Parma, 1962. Balancing between his Marxist ideology and his forced integration into the system, the twenty-year-old student, Fabrizio, is both repelled and attracted by his parents’ bourgeois way of life. Still unable to come to terms with the untimely demise of a dear friend, and while preparing for his marriage to his statuesque and affluent but apolitical girlfriend, Clelia, Fabrizio finds himself distracted after the sudden arrival of the refined but troubled Milanese Aunt Gina. Now, confused, Fabrizio has no other choice but to give in to lust. Will Fabrizio embrace fate and his predestined ordinary life?
User Reviews: While hailed as many as a masterpiece (or near), I struggled with Bertolucci’s 2nd film, made when he was only 23, although I am a fan of his in general. Beautifully shot, great use of music and unconventional editing, the film is excellent on a film-making and craft level (although it perhaps borrows too liberally from leading film-makers of the era, especially Godard, Antonioni and Resnais).
The story of a young bourgeois man trying to come to terms with his tear between his attraction to communism and his desire for an easier life leads him into an incestuous affair with his somewhat older aunt. I found it’s themes somewhat muddled, alternating between being heavy-handedly spelled out, or so obtuse I wasn’t sure what a given scene was saying.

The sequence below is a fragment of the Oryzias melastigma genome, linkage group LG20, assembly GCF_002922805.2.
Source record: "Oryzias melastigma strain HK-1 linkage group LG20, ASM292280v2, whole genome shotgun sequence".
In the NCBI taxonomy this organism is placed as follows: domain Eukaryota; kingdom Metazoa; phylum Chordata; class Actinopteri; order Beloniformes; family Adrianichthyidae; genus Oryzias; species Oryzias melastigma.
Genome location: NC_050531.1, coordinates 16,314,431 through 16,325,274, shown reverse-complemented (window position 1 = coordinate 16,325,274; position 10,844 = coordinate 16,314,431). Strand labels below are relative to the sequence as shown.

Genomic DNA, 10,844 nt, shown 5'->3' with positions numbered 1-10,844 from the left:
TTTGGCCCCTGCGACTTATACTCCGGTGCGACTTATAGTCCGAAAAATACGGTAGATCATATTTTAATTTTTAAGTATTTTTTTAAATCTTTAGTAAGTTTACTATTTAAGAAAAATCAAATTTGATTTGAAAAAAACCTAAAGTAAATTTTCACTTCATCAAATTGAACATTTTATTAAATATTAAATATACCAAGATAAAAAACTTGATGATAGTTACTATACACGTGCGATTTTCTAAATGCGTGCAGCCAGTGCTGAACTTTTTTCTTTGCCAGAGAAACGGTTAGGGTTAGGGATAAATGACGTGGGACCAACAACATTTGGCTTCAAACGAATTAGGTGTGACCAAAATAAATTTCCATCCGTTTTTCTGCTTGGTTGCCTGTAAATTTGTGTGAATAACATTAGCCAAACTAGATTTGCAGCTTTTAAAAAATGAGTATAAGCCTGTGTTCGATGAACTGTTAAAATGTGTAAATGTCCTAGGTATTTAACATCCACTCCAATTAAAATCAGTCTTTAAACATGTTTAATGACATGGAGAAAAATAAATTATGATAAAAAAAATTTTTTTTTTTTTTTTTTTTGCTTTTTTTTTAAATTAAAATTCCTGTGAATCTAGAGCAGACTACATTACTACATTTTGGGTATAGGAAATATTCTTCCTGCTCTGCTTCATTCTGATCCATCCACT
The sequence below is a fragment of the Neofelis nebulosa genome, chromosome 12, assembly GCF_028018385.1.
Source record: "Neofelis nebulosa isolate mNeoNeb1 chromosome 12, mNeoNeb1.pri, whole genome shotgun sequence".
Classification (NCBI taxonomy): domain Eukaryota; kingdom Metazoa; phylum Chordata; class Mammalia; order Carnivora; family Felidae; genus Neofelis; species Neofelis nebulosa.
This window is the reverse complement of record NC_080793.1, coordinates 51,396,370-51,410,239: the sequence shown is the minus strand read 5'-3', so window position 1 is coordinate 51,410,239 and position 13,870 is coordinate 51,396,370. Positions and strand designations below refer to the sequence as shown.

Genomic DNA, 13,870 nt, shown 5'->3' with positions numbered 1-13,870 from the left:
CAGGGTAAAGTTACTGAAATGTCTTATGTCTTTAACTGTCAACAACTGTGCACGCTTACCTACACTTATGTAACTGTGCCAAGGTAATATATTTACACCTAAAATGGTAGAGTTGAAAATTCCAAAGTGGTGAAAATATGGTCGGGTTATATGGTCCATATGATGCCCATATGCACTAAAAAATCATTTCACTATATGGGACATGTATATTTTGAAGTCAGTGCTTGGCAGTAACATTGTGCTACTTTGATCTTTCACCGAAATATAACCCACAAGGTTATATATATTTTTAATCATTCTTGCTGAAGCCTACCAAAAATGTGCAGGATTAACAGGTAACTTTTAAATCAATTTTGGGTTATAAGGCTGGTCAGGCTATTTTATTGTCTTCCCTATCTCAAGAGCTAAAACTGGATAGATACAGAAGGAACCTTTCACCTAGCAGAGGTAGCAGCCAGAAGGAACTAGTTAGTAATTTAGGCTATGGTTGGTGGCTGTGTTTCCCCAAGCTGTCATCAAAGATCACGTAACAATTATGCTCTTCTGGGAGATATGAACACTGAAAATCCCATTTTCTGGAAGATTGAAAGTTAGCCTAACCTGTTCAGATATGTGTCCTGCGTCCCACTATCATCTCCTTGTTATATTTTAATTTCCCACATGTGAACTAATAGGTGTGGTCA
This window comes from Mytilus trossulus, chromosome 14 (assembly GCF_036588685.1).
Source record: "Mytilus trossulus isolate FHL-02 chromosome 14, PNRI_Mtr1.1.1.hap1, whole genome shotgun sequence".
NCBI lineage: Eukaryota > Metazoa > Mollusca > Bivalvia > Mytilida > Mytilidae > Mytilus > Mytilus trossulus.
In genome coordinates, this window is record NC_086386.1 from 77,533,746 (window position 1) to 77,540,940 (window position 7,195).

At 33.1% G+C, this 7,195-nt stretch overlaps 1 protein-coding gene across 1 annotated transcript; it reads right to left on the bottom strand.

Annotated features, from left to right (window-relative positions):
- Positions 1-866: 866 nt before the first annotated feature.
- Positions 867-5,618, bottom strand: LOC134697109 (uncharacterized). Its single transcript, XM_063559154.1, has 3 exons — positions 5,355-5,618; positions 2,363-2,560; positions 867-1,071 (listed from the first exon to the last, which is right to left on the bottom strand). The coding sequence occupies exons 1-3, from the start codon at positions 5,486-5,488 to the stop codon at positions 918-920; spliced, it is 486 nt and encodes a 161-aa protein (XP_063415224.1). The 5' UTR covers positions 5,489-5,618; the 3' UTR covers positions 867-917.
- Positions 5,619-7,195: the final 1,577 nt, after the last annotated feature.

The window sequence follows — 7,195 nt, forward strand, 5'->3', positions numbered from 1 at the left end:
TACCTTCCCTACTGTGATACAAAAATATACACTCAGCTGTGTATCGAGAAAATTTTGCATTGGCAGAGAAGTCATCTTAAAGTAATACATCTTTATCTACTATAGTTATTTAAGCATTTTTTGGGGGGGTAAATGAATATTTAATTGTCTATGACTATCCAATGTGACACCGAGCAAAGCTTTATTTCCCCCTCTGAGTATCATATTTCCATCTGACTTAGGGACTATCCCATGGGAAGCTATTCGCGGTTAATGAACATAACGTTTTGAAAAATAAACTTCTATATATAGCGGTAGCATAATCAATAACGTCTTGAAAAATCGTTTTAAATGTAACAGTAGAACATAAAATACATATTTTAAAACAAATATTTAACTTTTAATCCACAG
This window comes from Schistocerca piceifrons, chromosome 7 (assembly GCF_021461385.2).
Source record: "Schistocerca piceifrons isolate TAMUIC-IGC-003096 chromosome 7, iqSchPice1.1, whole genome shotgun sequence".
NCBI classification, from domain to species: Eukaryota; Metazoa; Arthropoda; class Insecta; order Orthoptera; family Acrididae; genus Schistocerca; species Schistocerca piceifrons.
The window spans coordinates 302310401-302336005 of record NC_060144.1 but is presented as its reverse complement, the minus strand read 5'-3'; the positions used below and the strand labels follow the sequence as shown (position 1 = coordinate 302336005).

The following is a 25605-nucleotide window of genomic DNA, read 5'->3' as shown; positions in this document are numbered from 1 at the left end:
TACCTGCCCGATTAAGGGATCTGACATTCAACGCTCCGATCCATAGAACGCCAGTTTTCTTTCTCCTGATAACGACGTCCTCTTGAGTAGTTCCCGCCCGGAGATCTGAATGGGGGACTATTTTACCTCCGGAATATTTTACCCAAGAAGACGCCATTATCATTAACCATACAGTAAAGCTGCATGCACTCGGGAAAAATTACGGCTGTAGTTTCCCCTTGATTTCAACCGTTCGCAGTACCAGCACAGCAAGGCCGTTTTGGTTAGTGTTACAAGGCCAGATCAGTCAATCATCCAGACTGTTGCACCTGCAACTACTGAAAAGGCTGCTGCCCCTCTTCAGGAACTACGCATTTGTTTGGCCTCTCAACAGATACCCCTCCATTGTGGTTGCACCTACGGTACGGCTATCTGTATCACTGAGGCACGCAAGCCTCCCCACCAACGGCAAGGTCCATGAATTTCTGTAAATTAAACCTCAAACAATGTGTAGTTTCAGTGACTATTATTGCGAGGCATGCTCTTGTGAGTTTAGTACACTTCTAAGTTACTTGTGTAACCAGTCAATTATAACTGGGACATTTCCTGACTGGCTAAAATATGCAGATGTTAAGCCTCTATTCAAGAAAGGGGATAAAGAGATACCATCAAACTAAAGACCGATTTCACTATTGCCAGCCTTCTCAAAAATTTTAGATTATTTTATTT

The acting in particular seems a bit all over the place; understated to the point of flatness in one scene, and then almost theatrically over the top the next. At the end I felt glad I’d seen the film, but it didn’t stick with me the way Bertolucci’s first film "La Commare Secca" or his third "Partner" did. ("Partner" deals with some of the same themes, but in a far more playful, often comedic way). There was a film-school sort of pretentiousness and emotional distance in "Before the Revolution that kept me from feeling moved or from being led to think deeply about the ideas.
That said, I am willing to revisit it and see if my reaction changes, and certainly I enjoyed Bertolucci’s already masterful use of image and sound, even if the ends he was using them to were a bit muddled.